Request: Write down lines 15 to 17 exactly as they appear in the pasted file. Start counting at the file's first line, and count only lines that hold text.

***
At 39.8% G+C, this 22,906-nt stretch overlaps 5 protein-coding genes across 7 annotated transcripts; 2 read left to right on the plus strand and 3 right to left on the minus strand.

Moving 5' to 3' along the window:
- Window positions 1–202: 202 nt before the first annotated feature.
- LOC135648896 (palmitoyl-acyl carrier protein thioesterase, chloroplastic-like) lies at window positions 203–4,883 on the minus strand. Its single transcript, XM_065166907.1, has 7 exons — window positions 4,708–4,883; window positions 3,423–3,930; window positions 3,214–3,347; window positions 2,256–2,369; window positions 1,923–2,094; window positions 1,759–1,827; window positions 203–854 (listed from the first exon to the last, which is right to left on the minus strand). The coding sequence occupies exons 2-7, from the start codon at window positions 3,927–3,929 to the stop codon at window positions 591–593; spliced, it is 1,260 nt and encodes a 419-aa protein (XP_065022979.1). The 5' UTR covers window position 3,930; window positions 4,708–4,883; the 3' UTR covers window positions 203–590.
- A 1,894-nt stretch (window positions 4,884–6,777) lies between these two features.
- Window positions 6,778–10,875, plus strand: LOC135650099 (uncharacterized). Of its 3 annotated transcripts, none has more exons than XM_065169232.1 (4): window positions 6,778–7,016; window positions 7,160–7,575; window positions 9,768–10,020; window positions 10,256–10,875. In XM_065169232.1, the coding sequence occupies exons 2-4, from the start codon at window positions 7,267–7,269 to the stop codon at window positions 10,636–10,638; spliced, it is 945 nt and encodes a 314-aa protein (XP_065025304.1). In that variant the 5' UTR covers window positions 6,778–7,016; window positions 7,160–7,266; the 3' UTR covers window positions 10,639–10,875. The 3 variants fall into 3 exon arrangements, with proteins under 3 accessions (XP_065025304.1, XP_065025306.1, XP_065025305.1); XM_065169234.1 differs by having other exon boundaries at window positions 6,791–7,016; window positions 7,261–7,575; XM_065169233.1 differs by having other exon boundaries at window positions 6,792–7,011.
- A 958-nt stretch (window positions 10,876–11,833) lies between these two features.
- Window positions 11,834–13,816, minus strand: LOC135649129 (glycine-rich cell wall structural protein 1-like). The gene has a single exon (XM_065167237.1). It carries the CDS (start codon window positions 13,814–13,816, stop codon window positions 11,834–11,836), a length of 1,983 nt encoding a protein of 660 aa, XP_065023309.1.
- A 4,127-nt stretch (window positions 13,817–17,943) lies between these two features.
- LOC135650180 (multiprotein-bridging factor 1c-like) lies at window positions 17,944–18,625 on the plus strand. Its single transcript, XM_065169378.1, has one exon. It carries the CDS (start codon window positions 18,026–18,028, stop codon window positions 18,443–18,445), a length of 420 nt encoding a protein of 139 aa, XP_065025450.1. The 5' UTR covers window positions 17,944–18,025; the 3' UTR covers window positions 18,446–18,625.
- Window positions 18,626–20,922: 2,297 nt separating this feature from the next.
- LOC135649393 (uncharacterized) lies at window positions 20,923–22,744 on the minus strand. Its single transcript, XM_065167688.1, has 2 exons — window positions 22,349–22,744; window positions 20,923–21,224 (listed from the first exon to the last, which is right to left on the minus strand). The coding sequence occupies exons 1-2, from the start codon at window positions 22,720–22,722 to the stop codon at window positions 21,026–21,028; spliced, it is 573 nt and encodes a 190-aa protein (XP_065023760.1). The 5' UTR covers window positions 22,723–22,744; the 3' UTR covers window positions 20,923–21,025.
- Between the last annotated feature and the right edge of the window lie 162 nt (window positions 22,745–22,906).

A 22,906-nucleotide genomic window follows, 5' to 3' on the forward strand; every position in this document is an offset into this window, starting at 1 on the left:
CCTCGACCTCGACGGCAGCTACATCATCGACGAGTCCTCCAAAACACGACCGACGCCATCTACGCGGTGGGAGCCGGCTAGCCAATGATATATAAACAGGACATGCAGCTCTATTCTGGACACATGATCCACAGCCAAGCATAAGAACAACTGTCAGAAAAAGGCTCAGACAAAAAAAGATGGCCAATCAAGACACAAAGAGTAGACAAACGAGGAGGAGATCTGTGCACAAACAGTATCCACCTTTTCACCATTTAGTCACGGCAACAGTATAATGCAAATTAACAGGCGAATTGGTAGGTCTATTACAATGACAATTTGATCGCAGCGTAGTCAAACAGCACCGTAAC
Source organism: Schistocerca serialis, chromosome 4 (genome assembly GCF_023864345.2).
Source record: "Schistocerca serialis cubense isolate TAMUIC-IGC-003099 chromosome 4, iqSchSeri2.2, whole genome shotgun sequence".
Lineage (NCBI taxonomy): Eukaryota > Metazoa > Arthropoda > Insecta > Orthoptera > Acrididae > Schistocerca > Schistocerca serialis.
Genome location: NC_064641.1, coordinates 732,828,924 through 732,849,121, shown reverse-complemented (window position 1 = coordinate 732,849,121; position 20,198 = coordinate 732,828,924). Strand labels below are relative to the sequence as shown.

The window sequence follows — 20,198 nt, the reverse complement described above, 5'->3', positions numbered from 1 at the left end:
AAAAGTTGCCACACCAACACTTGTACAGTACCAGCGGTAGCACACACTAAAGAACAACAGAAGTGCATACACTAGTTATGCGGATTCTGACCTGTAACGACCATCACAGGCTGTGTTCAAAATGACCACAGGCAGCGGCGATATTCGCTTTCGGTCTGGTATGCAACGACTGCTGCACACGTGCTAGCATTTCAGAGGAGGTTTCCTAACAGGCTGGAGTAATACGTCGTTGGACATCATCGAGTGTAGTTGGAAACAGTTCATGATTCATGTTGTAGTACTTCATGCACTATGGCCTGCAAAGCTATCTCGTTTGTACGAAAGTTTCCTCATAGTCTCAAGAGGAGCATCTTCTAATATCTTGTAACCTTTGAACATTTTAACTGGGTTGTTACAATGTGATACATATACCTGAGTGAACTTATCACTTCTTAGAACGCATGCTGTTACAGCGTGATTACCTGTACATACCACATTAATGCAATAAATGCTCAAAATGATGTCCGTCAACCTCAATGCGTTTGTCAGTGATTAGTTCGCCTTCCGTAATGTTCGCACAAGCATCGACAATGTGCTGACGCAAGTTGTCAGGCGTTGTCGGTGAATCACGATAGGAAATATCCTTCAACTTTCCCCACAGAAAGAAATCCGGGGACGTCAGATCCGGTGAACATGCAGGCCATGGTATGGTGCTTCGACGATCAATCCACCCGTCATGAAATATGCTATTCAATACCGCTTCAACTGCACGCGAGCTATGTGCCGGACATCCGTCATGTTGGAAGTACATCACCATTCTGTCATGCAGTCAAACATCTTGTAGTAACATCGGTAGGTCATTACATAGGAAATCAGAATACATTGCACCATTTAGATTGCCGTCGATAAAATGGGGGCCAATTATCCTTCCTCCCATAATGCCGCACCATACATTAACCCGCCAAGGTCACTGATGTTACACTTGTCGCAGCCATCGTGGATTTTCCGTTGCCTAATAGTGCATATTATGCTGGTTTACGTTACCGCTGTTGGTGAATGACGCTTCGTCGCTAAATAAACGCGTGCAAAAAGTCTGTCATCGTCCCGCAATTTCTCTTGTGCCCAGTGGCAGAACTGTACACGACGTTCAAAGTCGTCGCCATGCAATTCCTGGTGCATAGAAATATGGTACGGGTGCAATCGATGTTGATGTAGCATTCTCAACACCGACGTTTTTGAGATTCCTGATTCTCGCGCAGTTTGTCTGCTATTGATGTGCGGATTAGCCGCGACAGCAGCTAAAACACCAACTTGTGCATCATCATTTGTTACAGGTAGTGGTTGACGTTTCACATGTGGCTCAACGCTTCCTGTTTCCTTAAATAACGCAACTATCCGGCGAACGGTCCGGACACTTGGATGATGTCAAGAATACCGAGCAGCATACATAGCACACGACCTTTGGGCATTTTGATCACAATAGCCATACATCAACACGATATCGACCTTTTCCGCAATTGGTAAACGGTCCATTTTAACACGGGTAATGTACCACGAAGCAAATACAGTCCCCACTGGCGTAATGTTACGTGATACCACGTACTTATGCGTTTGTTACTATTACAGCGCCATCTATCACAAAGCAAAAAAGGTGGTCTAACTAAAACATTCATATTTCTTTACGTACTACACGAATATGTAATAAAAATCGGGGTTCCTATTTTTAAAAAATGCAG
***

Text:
CCTCGACCTCGACGGCAGCTACATCATCGACGAGTCCTCCAAAACACGACCGACGCCATCTACGCGGTGGGAGCCGGCTAGCCAATGATATATAAACAGGACATGCAGCTCTATTCTGGACACATGATCCACAGCCAAGCATAAGAACAACTGTCAGAAAAAGGCTCAGACAAAAAAAGATGGCCAATCAAGACACAAAGAGTAGACAAACGAGGAGGAGATCTGTGCACAAACAGTATCCACCTTTTCACCATTTAGTCACGGCAACAGTATAATGCAAATTAACAGGCGAATTGGTAGGTCTATTACAATGACAATTTGATCGCAGCGTAGTCAAACAGCACCGTAAC
Source organism: Schistocerca serialis, chromosome 4 (genome assembly GCF_023864345.2).
Source record: "Schistocerca serialis cubense isolate TAMUIC-IGC-003099 chromosome 4, iqSchSeri2.2, whole genome shotgun sequence".